The 2010 Palmer is one of the superstars of the vintage, a blend of 54% Merlot, 40% Cabernet Sauvignon and 6% Petit Verdot, which is just slightly different than what I indicated two years ago. The alcohol level hit 14.5%, and the wine comes across like a more stacked-and-packed version of their 2000. It is tannic and backward, but has a sensational black/purple color and a gorgeous nose of camphor, barbecue smoke, blackberry and cassis. Full-bodied, with oodles of glycerin but a relatively healthy pH, this wine has a precision and freshness that belie its lofty alcohol and extravagant concentration. This is a sensationally rich, full-throttle Palmer that could well end up being one of the all-time great wines made at this estate. It needs a good 7-10 years of cellaring and should keep for 50 or more years. There’s no question that Thomas Duroux and the staff at Palmer are producing wines of first-growth quality, and have been for nearly a decade.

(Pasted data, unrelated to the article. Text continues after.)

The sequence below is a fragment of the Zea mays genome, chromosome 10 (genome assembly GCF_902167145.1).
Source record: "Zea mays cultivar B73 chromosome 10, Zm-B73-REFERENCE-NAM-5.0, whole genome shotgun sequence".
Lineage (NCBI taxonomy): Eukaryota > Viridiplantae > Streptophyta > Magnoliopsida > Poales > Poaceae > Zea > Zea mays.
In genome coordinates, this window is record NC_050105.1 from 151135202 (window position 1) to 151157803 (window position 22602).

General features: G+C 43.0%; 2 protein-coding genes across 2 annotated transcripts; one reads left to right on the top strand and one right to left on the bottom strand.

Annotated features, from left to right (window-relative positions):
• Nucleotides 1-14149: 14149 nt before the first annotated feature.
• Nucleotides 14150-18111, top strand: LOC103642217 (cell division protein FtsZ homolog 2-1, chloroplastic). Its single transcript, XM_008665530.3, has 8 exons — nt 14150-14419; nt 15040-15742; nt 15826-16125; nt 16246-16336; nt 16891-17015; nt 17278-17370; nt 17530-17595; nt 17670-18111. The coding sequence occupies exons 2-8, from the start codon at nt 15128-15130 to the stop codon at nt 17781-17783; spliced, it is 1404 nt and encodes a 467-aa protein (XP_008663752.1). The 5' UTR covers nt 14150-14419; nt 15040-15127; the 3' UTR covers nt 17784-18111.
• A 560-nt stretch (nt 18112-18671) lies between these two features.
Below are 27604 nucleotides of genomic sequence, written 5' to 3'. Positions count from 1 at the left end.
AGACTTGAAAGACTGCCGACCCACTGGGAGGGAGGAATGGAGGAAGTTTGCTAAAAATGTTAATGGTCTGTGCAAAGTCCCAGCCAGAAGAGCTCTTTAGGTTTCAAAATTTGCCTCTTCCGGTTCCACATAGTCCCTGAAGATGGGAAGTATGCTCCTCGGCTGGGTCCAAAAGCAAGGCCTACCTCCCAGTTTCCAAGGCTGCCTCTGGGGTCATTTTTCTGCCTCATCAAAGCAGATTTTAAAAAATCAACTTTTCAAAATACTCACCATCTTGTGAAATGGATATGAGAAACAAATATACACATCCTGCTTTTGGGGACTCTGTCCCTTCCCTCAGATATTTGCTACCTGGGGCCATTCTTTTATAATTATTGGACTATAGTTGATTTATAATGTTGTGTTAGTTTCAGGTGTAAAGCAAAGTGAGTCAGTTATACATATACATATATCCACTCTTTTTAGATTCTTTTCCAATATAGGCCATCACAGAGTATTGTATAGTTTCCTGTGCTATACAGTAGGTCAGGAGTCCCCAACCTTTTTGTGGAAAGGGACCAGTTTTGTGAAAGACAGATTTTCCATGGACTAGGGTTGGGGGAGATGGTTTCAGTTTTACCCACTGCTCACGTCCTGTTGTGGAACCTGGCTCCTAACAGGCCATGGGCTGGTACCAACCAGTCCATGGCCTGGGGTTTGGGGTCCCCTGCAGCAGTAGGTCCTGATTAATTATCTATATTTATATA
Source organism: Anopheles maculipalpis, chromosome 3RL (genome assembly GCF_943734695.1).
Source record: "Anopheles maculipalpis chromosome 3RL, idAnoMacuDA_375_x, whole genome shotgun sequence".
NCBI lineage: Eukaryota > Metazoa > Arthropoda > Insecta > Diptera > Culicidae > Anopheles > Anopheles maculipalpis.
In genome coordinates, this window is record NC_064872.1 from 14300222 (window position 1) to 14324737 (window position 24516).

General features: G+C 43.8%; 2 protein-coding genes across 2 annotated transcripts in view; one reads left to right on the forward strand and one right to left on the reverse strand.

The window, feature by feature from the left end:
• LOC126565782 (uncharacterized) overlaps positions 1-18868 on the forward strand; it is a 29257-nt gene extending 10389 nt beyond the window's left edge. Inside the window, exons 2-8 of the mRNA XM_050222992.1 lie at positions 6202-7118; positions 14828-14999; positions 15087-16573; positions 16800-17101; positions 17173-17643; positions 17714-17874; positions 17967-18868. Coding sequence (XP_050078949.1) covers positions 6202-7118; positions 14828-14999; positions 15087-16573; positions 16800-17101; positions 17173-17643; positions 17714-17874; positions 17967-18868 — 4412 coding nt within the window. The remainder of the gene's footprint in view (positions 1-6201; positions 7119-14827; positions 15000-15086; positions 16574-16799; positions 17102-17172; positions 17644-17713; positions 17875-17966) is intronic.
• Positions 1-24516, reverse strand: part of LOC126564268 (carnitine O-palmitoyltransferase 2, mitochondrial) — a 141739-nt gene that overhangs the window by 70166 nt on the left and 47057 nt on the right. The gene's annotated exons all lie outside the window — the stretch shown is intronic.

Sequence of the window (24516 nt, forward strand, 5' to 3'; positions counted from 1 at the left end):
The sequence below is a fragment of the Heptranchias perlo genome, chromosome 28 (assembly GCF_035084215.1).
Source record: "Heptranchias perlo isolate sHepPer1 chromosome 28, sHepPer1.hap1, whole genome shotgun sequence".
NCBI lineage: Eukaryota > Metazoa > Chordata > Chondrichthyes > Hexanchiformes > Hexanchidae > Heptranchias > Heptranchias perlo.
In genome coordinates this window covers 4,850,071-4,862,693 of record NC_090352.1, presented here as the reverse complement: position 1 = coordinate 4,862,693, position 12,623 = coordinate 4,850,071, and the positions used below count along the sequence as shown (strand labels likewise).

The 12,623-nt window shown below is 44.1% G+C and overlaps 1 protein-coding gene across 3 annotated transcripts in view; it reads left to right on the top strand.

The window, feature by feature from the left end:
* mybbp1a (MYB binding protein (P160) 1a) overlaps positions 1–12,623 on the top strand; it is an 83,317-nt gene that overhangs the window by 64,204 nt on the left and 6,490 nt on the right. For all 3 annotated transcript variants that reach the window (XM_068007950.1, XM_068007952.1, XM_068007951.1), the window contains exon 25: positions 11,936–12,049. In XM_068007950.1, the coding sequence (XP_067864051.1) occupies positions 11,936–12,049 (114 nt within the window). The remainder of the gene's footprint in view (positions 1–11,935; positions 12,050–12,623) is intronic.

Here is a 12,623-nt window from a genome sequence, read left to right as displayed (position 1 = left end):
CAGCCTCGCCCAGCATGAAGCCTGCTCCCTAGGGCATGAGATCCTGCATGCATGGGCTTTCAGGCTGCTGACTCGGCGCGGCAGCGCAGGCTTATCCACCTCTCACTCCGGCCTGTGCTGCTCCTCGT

Robert Parker, May 2011,
The 2010 Palmer, which is 50% Merlot and the rest mostly Cabernet Sauvignon except for 6% Petit Verdot, is a huge, inky/purple-colored wine with notes of camphor, incense, blackberry, espresso roast, and subtle barbecue smoke. Extremely full-bodied and unbelievably powerful (14.5% natural alcohol, but with a rather standard pH of 3.75), this wine is going to be one of the great classics ever to emerge from this iconic chateau. It is extremely tannic, but the tannins are eclipsed by the extravagant concentration of fruit, unctuosity, and density of this wine. This will be a Chateau Palmer to put away for 10 years and drink over the following 40+. Drink: 2021 - 2061